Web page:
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Shotgun formation (Offense)

"The shotgun formation is a formation used by the offensive team in American and Canadian football. This formation is used mainly for passing plays, although some teams use it as their base formation. In the shotgun, instead of the quarterback receiving the snap from center at the line of scrimmage, he stands farther behind the line of scrimmage, often five to seven yards back. Sometimes the quarterback will have a back on one or both sides before the snap, while other times he will be the lone player in the backfield with everyone spread out as receivers." [Shotgun formation. Wikipedia]
The American football positions diagram example "Shotgun formation (Offense)" was created using the ConceptDraw PRO diagramming and vector drawing software extended with the Football solution from the Sport area of ConceptDraw Solution Park. Read more
American football positions diagram
American football positions diagram, wide receiver, WR, tight end, TE, offensive tackle, T, offensive guard, G, holder, H, center, C,
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"In association football, the formation describes how the players in a team are positioned on the pitch. Different formations can be used depending on whether a team wishes to play more attacking or defensive football. ...
The 4–3–3 was a development of the 4–2–4, and was played by the Brazilian national team in the 1962 World Cup. The extra player in midfield allows a stronger defence, and the midfield could be staggered for different effects. The three midfielders normally play closely together to protect the defence, and move laterally across the field as a coordinated unit. The three forwards split across the field to spread the attack, and may be expected to mark the opposition full-backs as opposed to doubling back to assist their own full-backs, as do the wide midfielders in a 4–4–2. When used from the start of a game, this formation is widely regarded as encouraging expansive play, and should not be confused with the practice of modifying a 4–4–2 by bringing on an extra forward to replace a midfield player when behind in the latter stages of a game. This formation is suited for a short passing game and useful for ball retention.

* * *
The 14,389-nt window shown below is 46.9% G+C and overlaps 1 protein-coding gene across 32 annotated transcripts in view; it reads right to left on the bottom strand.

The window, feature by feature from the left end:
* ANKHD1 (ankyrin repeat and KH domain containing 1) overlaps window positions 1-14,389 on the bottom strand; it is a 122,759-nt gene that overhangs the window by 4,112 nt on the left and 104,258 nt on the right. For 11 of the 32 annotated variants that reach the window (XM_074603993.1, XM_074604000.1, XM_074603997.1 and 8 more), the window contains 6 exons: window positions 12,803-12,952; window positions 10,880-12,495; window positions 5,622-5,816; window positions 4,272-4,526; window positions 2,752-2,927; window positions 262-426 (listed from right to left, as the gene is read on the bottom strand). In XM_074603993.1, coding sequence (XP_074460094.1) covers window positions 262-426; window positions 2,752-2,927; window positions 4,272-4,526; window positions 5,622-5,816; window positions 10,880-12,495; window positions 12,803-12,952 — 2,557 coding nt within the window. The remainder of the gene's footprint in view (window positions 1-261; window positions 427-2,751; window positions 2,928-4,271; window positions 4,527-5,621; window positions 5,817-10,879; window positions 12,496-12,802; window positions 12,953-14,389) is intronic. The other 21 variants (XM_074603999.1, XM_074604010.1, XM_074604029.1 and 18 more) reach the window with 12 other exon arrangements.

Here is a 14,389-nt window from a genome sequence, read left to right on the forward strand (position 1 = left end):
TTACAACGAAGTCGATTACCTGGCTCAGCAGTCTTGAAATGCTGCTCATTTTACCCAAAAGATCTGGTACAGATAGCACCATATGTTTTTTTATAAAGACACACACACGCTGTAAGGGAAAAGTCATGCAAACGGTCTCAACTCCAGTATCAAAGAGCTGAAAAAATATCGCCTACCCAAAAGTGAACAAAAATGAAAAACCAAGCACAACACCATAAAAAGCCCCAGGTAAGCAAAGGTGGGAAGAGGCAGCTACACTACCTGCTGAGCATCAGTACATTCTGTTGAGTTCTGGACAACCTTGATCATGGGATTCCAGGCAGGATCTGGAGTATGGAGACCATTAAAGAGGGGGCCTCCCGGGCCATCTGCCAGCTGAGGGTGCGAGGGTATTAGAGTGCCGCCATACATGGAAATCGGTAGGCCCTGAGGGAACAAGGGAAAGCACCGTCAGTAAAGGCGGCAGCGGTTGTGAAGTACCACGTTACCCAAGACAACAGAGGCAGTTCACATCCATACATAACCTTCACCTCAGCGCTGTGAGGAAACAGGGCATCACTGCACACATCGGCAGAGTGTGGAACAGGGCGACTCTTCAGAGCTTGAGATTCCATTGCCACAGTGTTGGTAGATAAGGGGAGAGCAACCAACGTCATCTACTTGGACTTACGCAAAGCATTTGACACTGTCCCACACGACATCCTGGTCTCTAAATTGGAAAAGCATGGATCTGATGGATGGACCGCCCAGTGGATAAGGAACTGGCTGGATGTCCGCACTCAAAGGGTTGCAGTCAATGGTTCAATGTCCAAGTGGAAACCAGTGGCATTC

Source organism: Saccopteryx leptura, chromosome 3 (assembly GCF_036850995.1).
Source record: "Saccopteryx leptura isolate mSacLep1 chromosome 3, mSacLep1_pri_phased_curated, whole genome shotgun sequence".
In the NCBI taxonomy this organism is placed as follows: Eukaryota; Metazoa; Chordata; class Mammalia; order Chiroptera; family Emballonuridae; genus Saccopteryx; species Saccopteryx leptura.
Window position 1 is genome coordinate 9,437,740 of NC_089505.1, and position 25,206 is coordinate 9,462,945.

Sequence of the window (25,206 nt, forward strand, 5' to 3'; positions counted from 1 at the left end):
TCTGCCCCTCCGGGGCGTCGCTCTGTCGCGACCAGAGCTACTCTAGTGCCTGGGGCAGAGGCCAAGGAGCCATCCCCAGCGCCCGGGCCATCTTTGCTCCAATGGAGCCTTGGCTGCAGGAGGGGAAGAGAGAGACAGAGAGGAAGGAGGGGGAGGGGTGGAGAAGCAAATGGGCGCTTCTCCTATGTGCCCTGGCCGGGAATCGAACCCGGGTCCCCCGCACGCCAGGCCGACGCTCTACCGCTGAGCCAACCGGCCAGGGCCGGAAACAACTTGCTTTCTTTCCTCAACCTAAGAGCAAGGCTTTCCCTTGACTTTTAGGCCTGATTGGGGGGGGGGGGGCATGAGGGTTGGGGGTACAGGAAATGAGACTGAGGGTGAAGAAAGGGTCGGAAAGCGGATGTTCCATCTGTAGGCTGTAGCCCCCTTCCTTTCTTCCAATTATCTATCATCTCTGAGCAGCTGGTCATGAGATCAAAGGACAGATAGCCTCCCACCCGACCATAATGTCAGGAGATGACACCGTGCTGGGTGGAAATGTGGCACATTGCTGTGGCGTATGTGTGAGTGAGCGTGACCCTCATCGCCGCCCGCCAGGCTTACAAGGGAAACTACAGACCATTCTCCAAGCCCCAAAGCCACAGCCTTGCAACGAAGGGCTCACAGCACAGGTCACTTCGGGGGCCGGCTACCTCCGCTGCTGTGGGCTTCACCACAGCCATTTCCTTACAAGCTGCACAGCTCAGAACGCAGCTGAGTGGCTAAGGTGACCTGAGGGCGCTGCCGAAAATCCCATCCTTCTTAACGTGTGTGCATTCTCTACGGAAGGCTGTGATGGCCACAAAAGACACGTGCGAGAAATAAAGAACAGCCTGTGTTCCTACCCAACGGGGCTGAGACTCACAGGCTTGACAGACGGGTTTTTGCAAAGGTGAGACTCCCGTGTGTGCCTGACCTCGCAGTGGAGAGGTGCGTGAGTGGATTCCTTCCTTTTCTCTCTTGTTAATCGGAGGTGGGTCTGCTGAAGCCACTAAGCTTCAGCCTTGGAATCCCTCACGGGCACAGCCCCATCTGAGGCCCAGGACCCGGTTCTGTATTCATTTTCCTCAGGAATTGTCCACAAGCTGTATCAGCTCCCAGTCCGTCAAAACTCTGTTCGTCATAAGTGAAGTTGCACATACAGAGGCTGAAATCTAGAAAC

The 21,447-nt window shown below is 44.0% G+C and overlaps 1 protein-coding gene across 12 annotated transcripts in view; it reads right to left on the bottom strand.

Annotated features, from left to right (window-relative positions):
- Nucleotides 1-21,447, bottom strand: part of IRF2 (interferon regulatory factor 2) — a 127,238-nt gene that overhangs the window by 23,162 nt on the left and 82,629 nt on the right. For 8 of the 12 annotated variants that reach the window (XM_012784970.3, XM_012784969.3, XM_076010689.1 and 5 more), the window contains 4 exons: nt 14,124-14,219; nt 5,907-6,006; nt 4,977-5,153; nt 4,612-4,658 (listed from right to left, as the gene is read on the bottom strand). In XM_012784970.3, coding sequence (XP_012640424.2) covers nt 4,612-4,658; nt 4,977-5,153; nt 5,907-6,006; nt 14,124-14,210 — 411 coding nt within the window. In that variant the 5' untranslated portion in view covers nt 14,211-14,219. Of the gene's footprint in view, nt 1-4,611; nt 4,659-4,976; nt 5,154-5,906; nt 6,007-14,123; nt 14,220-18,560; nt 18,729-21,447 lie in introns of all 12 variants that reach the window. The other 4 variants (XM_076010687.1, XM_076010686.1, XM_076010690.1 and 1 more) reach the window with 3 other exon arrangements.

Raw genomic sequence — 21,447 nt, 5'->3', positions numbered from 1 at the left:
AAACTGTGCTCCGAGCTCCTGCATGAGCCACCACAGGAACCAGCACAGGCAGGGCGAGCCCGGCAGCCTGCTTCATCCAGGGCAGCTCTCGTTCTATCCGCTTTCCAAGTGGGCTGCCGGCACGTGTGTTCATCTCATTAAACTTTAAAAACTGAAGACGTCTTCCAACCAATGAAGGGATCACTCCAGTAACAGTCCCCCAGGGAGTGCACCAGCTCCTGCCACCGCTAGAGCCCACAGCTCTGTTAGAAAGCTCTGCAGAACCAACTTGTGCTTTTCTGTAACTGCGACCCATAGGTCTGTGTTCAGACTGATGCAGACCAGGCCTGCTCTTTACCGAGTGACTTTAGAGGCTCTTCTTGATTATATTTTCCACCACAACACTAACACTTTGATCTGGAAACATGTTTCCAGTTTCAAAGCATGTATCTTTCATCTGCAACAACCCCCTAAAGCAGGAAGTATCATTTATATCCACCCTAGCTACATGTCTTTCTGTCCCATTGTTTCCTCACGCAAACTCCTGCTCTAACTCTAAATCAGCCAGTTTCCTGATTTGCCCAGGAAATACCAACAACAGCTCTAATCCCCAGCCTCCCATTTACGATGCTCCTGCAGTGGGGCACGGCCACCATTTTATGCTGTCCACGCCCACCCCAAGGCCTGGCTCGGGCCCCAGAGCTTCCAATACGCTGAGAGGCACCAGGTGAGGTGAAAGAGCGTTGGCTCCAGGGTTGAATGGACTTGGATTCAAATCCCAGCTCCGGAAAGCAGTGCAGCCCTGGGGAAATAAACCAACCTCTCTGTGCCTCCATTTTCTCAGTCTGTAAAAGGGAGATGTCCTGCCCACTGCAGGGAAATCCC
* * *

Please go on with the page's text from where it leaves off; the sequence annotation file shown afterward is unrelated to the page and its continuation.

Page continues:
A staggered 4–3–3 involving a defensive midfielder (usually numbered four or six) and two attacking midfielders (numbered eight and ten) was commonplace in Italy, Argentina, and Uruguay during the 1960s and 1970s. The Italian variety of 4–3–3 was simply a modification of WM, by converting one of the two wing-halves to a libero (sweeper), whereas the Argentine and Uruguayan formations were derived from 2–3–5 and retained the notional attacking centre-half. The national team which made this famous was the Dutch team of the 1974 and 1978 World Cups, even though the team won neither." [Formation (association football). Wikipedia]
The diagram example "Association football (soccer) formation 4-3-3" was created using the ConceptDraw PRO diagramming and vector drawing software extended with the Football solution from the Sport area of ConceptDraw Solution Park.
www.conceptdraw.com/solution-park/sport-soccer Read more
Association football (soccer) formation diagram
Association football (soccer) formation diagram, midfielder, wide midfield, right midfield, midfielder, wide midfield, left midfield, left wing, midfielder, centre midfield, goalkeeper, end zone view football field, end zone view soccer field, defender, right-back, full-backs, defender, left-back, full-backs, defender, centre-back, central defender, centre-half, stopper,
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